This article has been updated with comments from a conference call.
NEW YORK (GenomeWeb News) – Complete Genomics reported after the close of the market Wednesday that its second-quarter revenues were up sharply year over year, but the firm missed Wall Street estimates.
The Mountain View, Calif.-based whole human genome sequencing services firm reported total revenues of $5.9 million for the three months ended June 30, compared to $1.1 million in revenues for the second quarter of 2010. Analysts, on average, had expected revenues of $7.7 million.
In early Thursday trade on the Nasdaq, Complete Genomics' shares tumbled 24 percent to $8.52.
"We continue to anticipate shipment of genomic data for over 4,000 genomes in 2011," Clifford Reid, chairman, president and CEO of Complete Genomics, said in a statement. "We also continue to expect variability in our quarterly shipments as a result of the timing of receipt of DNA samples from our customers."
He also announced today that the firm has signed contracts with the National Cancer Institute/SAIC-Frederick and the Inova Translational Medicine Institute worth approximately $14 million. The contracts call for the delivery of 2,700 genomes. Including these two contracts, Complete Genomics has booked orders for approximately $30 million and 5,700 genomes from the beginning of this year through July 31, Reid said.
The firm's backlog as of June 30 was around $12 million and 2,200 genomes. In the second half of the year it expects to ship more than 2,400 genomes.
"Over the last few months we did not receive as many samples as we would have liked, due to slower-than-expected sample arrivals from one of our large current orders with the Institute for Systems Biology," Reid said during a conference call Thursday morning. "This has had a direct impact on our projected genome shipments in Q3. We now expect to ship over 600 genomes in Q3. However, we're anticipating the arrival of a significant number of samples over the next three months, which should enable us to deliver over 4,000 genomes to our customers for the full-year 2011, as forecasted."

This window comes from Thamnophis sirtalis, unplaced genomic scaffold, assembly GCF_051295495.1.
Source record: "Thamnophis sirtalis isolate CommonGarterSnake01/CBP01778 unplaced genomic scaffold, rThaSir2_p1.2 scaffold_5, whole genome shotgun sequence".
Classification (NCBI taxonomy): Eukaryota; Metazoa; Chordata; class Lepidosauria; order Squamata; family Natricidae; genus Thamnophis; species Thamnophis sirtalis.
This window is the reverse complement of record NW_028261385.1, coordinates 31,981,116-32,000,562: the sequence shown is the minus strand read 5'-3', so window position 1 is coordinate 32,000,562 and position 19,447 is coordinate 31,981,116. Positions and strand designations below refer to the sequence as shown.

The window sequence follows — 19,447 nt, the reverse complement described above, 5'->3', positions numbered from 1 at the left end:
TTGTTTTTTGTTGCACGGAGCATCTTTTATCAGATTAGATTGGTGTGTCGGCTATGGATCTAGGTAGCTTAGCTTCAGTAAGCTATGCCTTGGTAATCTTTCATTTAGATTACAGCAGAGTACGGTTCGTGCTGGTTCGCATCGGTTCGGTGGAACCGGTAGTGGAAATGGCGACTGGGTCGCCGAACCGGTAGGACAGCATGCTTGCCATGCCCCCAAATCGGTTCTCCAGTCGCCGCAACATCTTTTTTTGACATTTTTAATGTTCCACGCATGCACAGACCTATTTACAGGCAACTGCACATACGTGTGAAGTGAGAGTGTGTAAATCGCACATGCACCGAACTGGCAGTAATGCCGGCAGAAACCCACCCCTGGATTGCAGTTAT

Reid said the he expects the variability from quarter to quarter to decline as its customer base grows.
The firm can currently sequence more than 600 genomes per month, but by the end of the year it expects to be able to process between 800 and 1,200 genomes per month.
Complete Genomics also is developing its next-generation of sequencers and expects to use the new sequencers for commercial purposes in the first half of 2012. The new machines will initially be able to run approximately six genomes per day, said Reid.
In addition to the variability in receiving samples, the firm also noted that the price per genome has dropped substantially, which is the primary reason its revenues were lower than some might have expected. "These price reductions were instrumental in landing the Innova contract and remain a key element of our mission to be the first company to sequence a million human genomes," said Reid.
He said that prices would continue to decline, but at a slower rate over the next 18 months. By the end of 2012, Complete Genomics expects the average price per genome to be $3,000 or less, said Reid. "We think that's going to be a driving dynamic of the industry — that prices will start to stabilize as the price gets low enough so that these large projects find it economically attractive to do complete human genome sequencing."
Complete Genomics also is working toward CLIA certification and has hired a consultant to help with that, Reid said. "The burden on us for doing CLIA certification is in some sense smaller than … for many other laboratories because we're already a manufacturing facility that runs with a high degree of automation and standard processes, controls, and metrics, and all those other things," said Reid.
The firm expects to be CLIA-certified by the middle of next year. Reid said he expects this to open up a variety of new projects from healthcare providers that it can't currently undertake.
Complete Genomics posted a net loss of $16 million, or $.56 per share, for the quarter, compared to a net loss of $12.6 million, or $13.93 per share, for Q2 2010. The firm was privately held during last year's second quarter. It missed Wall Street's consensus estimate of a loss of $.49 per share.
Complete Genomics spent $8 million on R&D during the quarter, up 63 percent from $4.9 million in the second quarter of 2010. Its SG&A spending more than doubled to $6.6 million from $3.1 million.
The company finished the quarter with $126.4 million in cash, cash equivalents, and short-term investments.
Reid noted that the firm is still not prepared to give top-line guidance. "We think that there are both pricing variability in the system and revenue-recognition complexity," but the firm will continue to give genome guidance, he said.